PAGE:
Wednesday, June 14, 2006

All in the al-Qaida Family at the NYT?

In Detainees in Despair, the NYT gave editorial space to a Frenchman, Mourad Benchellali, who was released from Gitmo in 2004 after he:

made the mistake of listening to my older brother and going to Afghanistan on what I thought was a dream vacation. His friends, he said, were going to look after me. They did — channeling me to what turned out to be a Qaeda training camp... I am a quiet Muslim — I've never waged war, let alone an symmetrical one [sic]. I wasn't anti-American before and, miraculously, I haven't become anti-American since. In Guantánamo, I did see some people for whom jihad is life itself, people whose minds are distorted by extremism and whose souls are full of hatred. But the huge majority of the faces I remember — the ones that haunt my nights — are of desperation, suffering, incomprehension turned into silent madness. [emphasis added]
Coincidentally, the very same day, CNN/AP reported that France has "convicted 25 people for their roles in preparing an attack in France in support of Islamic fighters in Chechnya."

Who was behind the plot you ask?

In handing down sentences, the court followed the prosecutor's office by giving the maximum 10-year term to the group's alleged chemicals expert, Menad Benchellali. However, Menad's father, Chellali Benchellali, an imam, or prayer leader, in the Lyon suburb of Venissieux, received only an 18-month suspended prison term -- far lower than the prosecution's demand for six years behind bars... The court convicted 24 defendants of criminal association in relation with a terrorist enterprise, a broad charge used by France to sweep wide in bringing terror suspects to justice...The Benchellali family was at the center of the case, with Menad's mother, Hafsa, and brother, Hafed, also on trial for roles in the plot to carry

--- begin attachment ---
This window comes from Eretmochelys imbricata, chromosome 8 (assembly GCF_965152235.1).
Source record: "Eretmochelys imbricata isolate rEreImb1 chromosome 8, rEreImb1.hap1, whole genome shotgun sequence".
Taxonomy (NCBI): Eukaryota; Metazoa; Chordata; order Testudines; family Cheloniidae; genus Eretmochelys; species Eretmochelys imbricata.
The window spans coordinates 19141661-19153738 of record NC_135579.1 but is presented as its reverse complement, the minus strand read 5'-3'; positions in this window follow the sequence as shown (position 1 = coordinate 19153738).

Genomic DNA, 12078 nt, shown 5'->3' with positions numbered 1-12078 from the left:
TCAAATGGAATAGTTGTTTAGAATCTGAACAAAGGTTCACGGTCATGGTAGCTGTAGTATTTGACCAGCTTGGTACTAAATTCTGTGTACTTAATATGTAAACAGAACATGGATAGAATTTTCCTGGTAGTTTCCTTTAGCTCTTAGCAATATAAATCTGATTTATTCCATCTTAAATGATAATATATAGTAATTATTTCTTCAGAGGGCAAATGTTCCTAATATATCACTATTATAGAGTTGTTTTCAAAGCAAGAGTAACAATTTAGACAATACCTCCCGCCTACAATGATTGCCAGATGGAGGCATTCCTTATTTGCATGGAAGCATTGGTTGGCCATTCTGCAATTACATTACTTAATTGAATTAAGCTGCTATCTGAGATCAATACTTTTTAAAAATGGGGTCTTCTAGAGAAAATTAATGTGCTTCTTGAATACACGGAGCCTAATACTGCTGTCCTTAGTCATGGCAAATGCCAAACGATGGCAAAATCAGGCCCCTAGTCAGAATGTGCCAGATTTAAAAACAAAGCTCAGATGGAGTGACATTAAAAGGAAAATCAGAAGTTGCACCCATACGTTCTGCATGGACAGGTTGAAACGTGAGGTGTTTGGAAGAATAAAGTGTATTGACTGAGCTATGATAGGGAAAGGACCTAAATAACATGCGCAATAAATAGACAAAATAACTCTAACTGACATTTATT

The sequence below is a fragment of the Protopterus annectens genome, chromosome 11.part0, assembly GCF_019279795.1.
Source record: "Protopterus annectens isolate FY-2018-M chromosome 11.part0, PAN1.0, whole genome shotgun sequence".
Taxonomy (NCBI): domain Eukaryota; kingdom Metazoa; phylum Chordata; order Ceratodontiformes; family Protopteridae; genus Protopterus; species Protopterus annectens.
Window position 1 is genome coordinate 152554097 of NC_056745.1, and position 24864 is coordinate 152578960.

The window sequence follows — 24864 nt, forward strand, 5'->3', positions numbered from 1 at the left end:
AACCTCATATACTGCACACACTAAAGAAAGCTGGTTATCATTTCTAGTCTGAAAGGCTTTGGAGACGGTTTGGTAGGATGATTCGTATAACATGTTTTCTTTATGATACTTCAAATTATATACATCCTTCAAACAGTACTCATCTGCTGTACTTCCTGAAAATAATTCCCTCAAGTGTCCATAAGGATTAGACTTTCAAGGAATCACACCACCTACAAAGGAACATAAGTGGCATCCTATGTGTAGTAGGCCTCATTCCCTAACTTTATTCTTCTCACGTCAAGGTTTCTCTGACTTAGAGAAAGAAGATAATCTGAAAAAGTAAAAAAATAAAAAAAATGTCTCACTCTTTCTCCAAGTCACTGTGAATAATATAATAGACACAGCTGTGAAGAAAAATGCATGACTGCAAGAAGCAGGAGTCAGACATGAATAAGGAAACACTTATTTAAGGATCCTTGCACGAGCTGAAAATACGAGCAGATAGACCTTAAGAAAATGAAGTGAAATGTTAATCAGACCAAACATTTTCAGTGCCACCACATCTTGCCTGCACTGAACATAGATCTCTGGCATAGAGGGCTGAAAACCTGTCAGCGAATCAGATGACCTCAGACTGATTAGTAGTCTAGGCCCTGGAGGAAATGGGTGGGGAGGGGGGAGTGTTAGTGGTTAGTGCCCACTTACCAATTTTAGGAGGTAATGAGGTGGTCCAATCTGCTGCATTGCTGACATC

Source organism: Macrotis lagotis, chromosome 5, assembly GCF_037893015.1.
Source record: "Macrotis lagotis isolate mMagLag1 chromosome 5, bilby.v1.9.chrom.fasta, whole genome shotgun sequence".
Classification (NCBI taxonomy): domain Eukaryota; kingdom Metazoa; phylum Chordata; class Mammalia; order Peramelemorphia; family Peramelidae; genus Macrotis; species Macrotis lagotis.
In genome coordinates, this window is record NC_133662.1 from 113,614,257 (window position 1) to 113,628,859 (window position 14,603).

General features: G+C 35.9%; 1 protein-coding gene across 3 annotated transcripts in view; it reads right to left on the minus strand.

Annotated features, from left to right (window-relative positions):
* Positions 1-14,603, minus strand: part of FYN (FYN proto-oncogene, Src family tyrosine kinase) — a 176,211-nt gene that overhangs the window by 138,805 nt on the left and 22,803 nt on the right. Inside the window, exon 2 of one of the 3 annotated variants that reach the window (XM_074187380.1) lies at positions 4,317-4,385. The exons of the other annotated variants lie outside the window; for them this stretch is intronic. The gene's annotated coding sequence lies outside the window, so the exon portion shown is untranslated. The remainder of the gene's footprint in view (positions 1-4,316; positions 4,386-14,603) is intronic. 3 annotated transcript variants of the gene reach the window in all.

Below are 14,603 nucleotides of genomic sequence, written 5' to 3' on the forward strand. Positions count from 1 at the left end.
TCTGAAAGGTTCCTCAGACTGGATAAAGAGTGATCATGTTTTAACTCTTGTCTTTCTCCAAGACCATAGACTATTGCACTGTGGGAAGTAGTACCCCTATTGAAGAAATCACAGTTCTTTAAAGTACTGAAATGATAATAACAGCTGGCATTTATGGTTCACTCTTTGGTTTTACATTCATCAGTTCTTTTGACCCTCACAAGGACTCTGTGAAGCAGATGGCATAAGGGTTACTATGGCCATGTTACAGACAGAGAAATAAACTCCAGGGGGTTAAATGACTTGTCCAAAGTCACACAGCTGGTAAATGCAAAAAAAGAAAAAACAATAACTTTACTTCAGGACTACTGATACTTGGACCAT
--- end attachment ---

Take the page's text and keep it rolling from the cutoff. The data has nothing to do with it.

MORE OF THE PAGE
out an attack in France.

Res ipsa loquitur (the thing speaks for itself). Moreover, one must also ask whether the younger Benchellali's earlier detention at Gitmo incapacitated him for enough time so that he avoided what would likely be his association with the family's larger criminal conspiracy that could have earned him a much longer sentence under French justice. Ironically, shouldn't the "innocent" Benchellali, instead, thank Bush, Cheney and Rumsfeld?


Post a Comment

Links to this post:

Create a Link

<< Home